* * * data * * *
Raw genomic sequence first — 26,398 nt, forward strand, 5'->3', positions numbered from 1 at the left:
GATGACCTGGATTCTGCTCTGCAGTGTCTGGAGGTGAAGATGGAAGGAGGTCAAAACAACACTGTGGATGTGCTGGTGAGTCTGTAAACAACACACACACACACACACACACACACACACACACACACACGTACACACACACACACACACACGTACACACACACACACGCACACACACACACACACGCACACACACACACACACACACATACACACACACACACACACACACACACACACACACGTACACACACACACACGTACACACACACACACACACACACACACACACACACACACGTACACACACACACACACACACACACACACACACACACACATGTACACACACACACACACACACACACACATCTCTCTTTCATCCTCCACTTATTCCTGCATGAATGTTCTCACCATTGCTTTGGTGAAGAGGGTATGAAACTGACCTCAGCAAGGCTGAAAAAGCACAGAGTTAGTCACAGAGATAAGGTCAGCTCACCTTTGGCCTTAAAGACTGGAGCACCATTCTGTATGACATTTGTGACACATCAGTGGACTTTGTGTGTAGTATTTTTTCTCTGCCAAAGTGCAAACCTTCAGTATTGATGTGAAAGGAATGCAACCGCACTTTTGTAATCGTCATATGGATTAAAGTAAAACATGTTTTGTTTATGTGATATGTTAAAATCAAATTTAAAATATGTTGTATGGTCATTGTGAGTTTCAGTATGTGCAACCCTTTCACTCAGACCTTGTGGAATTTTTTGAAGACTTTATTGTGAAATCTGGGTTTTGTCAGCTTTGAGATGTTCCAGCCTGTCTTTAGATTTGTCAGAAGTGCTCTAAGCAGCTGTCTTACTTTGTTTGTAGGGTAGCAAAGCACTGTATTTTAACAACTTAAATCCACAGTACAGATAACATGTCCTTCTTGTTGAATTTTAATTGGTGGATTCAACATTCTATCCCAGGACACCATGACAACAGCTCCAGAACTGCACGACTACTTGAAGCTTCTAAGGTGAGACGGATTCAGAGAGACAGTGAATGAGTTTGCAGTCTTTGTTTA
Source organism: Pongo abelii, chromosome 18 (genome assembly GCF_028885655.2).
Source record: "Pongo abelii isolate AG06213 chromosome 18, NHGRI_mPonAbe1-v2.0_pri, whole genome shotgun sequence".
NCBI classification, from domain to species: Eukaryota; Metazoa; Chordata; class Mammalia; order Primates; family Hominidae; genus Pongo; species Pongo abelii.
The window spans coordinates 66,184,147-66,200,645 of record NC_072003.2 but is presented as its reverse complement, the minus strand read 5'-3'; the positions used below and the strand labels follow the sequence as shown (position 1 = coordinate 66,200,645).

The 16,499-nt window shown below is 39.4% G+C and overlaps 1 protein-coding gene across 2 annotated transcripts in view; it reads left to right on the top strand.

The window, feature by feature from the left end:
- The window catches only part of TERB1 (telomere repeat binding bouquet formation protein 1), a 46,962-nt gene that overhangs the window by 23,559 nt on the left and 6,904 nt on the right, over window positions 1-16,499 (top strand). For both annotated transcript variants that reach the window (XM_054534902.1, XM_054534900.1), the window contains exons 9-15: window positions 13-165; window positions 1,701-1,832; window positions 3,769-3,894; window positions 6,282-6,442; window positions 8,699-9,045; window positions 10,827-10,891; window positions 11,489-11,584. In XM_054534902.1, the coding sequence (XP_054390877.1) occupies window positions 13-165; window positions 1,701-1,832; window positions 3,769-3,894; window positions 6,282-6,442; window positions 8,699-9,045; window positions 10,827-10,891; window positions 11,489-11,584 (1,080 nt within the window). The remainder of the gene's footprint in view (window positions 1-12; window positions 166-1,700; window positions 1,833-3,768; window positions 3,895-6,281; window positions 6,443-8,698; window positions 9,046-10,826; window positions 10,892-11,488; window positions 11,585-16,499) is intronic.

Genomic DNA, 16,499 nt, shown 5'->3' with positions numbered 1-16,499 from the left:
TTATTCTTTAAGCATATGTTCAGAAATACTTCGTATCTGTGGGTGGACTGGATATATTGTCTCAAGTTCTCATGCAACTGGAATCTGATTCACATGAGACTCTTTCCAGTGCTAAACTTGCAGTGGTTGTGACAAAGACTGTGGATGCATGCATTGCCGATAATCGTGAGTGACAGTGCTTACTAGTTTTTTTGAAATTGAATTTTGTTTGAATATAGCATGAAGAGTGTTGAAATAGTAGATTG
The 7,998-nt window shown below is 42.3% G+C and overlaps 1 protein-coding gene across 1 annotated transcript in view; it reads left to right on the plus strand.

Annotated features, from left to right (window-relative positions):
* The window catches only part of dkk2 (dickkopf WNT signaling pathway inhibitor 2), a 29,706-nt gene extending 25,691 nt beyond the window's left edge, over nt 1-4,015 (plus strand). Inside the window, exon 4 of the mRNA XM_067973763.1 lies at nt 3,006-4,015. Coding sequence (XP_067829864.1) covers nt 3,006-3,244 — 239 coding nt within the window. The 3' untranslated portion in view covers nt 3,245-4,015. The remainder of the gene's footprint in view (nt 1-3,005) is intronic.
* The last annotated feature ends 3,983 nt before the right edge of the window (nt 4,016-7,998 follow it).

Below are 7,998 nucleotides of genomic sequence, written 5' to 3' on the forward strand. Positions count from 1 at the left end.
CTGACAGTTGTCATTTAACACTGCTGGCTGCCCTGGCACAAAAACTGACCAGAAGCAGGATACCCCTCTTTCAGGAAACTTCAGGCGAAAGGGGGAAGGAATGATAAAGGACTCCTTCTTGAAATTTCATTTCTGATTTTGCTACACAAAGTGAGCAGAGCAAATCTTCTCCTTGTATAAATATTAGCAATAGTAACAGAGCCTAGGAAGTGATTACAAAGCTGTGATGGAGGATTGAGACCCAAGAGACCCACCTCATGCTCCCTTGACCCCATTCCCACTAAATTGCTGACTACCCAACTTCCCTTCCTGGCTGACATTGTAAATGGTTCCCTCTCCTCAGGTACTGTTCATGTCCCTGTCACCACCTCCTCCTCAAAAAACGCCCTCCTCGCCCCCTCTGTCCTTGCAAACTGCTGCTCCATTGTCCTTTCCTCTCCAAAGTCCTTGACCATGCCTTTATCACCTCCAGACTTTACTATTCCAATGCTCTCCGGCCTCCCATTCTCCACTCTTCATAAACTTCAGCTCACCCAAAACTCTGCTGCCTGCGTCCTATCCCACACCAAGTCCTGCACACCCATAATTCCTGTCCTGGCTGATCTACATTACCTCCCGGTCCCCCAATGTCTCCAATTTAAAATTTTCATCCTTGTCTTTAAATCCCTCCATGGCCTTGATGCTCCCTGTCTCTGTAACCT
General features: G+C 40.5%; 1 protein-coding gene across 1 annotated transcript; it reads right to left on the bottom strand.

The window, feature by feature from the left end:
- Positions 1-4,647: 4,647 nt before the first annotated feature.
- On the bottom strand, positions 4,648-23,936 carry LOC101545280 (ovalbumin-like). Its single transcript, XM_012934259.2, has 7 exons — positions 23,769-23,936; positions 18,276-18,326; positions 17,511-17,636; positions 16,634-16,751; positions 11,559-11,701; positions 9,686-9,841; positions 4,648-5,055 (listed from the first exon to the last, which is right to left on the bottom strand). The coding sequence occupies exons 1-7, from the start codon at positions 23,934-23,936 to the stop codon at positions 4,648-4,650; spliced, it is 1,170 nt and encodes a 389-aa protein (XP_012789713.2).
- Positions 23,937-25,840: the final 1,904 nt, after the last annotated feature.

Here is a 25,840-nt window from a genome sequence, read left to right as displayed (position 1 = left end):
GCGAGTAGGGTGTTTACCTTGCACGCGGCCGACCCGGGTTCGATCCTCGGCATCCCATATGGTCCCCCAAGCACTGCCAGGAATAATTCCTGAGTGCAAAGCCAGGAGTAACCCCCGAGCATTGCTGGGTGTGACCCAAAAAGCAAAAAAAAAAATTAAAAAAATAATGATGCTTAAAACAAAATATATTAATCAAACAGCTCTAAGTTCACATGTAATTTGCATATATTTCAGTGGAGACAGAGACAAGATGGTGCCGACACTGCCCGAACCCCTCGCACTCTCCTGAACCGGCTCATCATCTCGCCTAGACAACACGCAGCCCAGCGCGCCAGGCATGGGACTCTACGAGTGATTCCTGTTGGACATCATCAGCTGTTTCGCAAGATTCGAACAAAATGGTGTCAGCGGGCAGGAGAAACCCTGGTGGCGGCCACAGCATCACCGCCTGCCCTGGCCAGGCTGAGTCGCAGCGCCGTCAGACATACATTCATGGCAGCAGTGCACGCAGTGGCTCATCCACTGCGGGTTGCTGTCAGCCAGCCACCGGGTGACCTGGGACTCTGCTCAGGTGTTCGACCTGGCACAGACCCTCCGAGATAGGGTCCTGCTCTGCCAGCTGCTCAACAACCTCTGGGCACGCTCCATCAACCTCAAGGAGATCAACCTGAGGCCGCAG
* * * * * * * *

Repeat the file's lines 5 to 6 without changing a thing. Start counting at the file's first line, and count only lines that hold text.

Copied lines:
NCBI classification, from domain to species: Eukaryota; Metazoa; Chordata; class Mammalia; order Primates; family Hominidae; genus Pongo; species Pongo abelii.
The window spans coordinates 66,184,147-66,200,645 of record NC_072003.2 but is presented as its reverse complement, the minus strand read 5'-3'; the positions used below and the strand labels follow the sequence as shown (position 1 = coordinate 66,200,645).